Every once in a while, a traveler, comes across a place that grasps their souls. Imagine a place that has so much life, history and culture that it ends up seducing you into its dark alleys to quench your thirst of knowing about a place that many wish they could call home. Oh, Harlem, what a gem you are! What started out as a farmland occupied by Native Americans and, later on, the Dutch has now become one of the main focal points of African-American culture. While it became home during the Great Migration to those leaving the South behind, Harlem provided more than just that. The neighborhood had become a safe haven and community where black culture did not have to be hidden or whispered about but could be heard from all the surrounding areas. The amount of life that booms through the streets of Harlem at night now was even more vivacious back then.
One of the biggest movements was the Harlem Renaissance. Artistic creativity oozed out of this community luring people to satisfy their curiosity on how blacks, at that time, could be responsible for such talent and intelligence. This would be the start to Harlem making a name for itself, worldwide. Visionaries like Langston Hughes, Bessie Smith, Louis Armstrong, Augusta Savage and, dance legend, Bill “Bojangles” Robinson created art and history that would become unforgettable. After the Harlem Renaissance, with no fear, emerged the Civil Rights Movement, which would shake the nation. This country would see a fight that they would’ve never thought would come. Civil rights leaders like Malcolm X and Queen Mother Moore used Harlem as a platform to spread the word of human rights and the uplifting of African Diaspora. Harlem was, and still is, its very own voice, becoming a breeding ground for those who have uplifted and made their culture known to the world. Some call Harlem the “Black Mecca” of the world, despite the different races, cultures and religions the neighborhood occupies.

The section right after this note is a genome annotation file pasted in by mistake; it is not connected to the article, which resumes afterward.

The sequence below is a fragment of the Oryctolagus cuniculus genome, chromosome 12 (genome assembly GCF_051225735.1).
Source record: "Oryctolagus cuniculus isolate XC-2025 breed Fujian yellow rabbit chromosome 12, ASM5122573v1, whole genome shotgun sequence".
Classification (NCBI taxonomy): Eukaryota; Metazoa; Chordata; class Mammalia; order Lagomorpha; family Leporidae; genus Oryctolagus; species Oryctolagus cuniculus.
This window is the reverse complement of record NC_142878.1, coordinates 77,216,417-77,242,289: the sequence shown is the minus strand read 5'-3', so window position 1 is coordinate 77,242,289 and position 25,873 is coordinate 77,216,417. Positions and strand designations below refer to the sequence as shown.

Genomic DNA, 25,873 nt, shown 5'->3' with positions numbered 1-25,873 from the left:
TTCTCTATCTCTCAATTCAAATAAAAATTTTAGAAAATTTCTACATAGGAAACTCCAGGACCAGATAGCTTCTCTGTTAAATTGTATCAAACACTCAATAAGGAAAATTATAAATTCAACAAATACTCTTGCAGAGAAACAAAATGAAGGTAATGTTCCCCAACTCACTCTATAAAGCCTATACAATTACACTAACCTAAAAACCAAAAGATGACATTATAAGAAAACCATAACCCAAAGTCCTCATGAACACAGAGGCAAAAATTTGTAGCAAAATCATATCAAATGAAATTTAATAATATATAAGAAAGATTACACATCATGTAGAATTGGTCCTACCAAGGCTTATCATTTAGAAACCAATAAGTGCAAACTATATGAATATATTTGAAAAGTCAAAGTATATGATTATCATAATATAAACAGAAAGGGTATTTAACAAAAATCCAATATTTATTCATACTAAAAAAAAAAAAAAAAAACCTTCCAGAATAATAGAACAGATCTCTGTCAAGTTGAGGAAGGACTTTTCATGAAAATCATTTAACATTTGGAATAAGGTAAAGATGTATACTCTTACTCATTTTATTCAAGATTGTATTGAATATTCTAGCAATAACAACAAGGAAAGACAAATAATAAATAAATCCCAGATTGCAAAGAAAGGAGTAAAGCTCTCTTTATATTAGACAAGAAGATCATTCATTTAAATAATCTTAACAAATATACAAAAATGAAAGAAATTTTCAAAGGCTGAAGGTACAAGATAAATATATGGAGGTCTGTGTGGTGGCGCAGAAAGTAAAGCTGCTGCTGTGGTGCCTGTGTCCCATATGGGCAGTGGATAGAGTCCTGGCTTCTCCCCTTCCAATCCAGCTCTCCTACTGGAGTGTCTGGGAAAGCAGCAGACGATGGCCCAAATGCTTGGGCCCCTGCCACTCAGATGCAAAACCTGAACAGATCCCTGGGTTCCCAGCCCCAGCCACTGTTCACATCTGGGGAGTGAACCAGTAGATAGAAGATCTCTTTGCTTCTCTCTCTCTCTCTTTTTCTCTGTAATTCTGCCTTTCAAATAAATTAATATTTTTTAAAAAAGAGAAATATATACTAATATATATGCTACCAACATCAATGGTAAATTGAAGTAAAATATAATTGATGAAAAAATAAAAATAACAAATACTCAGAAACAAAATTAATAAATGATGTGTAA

As these movements have passed, Harlem has yet to have another like those two but is always consistently changing. Harlem has definitely proven itself to be a survivor, picking itself up and slowly progressing towards bettering the community. So tight-knit, the community supports one another, making it possible for black-owned businesses to start up in the neighborhood. Home to the Apollo Theatre, The Harlem School of the Arts, which I attended while in middle school, and even the Harlem Globetrotters; one of the things that one has to admire about Harlem is it always rises from the flames and makes the voices of its occupants heard. Harlem has become and, strongly believe, always will be, a strong community of black culture that would be hard for anyone to try and take away.